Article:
What do many emerging novelists often get wrong and how can they correct it?

Revising. As has been said before by many greater than myself, writing is mostly revising. You’re going to have to do a lot of revising in the editorial process both with your agent and your editor, so get comfortable doing it on your own first. The draft you send out to agents should be your best foot forward. Much like writing an essay for a teacher, reading, rereading and writing multiple drafts is incredibly important to creating your best work.

Do you have any tips for querying authors?

Do your research. There’s nothing more flattering than someone who took the time to find out that their writing and my taste really align. And proofread! If your query letter isn’t beautifully written, I can’t be sure that your manuscript will be either.

What things should writers avoid when sending you submissions?

In the same way you wouldn’t want a form rejection, don’t send a form query. Some of the details can be the same (bio, summary of the manuscript) but catering your letter to each agent will go a long way towards getting your query read. You’ve spent a lot of time on your manuscript; spend a lot of time on your query letter, as it is a representation of you and your work.

What genres or types of novels are selling the most?

Contemporary stories dealing with activism in some way and dark fantasy with strong female protagonists are doing really well in terms of what people are reading.

What markets do you believe are oversaturated or are not selling as well?

I think we’re stepping away from the dystopian stories, just because it’s already been done so well.

What misconceptions do you think people have about agents?

I think people tend not to realize how important an agent is to your writing career. Agents want you to succeed and are going to their best to get you there. Once the book is sold to an editor, there’s still tons of work to be done, even long after the book is published.

What questions should an author ask an agent when they call to offer representation?

How do they envision pitching your book? What imprints do they have in mind for submitting your book? What revisions do they want you to make to your book before it goes to editors? They should have a vision for your book and your career if they’re serious about taking you on as a client.

Do you have a dream client?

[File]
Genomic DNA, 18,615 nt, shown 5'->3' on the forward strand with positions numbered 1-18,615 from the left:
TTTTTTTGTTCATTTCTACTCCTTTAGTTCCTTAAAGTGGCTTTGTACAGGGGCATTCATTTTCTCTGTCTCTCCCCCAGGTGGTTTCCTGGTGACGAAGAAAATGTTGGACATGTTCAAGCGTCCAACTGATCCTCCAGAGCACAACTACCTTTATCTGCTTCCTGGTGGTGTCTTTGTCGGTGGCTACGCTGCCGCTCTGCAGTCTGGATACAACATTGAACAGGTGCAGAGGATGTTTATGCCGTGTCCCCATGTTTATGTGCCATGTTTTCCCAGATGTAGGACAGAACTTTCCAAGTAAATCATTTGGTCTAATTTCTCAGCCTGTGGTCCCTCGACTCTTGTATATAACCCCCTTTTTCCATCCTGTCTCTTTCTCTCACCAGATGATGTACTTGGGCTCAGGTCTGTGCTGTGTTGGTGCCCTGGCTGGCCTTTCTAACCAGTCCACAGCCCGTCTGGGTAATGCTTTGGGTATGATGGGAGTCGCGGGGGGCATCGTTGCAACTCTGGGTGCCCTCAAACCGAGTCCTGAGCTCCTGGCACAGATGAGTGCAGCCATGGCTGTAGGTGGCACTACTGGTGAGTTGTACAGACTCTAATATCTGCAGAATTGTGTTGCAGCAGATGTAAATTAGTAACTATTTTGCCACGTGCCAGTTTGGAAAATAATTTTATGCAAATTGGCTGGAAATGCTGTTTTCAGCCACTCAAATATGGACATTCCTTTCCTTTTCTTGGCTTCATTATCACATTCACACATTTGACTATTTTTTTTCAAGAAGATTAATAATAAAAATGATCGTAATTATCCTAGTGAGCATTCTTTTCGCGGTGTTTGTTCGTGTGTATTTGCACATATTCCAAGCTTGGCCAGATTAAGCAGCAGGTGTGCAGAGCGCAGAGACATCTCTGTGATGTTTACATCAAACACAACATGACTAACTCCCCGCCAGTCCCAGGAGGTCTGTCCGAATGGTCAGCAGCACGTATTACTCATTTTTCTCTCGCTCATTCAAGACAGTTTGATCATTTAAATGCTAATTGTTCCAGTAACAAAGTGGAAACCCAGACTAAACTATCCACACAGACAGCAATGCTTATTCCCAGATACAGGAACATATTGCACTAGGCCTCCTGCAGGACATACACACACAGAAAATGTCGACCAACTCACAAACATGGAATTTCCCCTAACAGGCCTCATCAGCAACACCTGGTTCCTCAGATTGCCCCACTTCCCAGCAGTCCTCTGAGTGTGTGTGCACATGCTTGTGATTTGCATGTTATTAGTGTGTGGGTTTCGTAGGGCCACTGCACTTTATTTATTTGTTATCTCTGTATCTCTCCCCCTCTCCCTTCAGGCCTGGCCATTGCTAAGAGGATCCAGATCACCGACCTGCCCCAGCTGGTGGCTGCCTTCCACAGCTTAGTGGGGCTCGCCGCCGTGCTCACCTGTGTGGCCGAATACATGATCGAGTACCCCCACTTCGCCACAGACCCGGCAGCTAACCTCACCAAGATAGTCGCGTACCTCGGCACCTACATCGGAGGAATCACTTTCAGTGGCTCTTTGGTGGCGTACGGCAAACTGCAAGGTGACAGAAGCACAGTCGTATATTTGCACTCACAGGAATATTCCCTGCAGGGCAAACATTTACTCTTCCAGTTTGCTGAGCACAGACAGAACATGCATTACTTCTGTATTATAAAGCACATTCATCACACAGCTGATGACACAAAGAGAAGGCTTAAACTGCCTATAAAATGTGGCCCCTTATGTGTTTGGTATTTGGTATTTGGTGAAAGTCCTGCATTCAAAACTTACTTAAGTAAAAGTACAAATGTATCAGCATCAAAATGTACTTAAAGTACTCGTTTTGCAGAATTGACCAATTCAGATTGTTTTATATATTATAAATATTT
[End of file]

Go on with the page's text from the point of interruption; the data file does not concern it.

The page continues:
My dream client is one whose work accomplishes more than just creating entertainment for the reader, but also changes the world, if even just a little bit.

New Literary Agent Alert: Kieryn Ziegler of Dystel, Goderich & Bourret

Is there something personal about you writers would be surprised to know?

I’m pretty much an open book, but most people are interested to hear that I love crafting in my free time. If there’s a how-to article on Pinterest, I’ve already read it and made it.

And finally, any last piece of advice for writers seeking an agent?

I can’t say this enough, but doing your research and proofreading are the big ones. But also try to get your work published in magazines or other small publications. Agents want to know that your work has been read and received well by other people. If another publication liked your work, it bodes well for trying to get an editor to love your work as much as they do. Try getting short stories published elsewhere in the process of trying to find an agent would be my last bit of advice.

How to Submit: clairequeries@thebentagency.com

If you'd like to query Claire, send an email with your query letter and sample. Include the title of your project in the subject line of your email. Then paste the first 10 pages of your book in the body of your email (not as an attachment, please). If you’re submitting a picture book, please include the complete text; for illustrations, please also include a link to your website if available, or two or three PDFs or JPEGs of your work. For graphic novels, please paste the first 10 pages of your script in the body of your email, as well as the first five pages of your dummy. The dummy doesn’t need to be entirely finished, but if it’s not, please include up to three samples of your finished work, or a link to your online portfolio.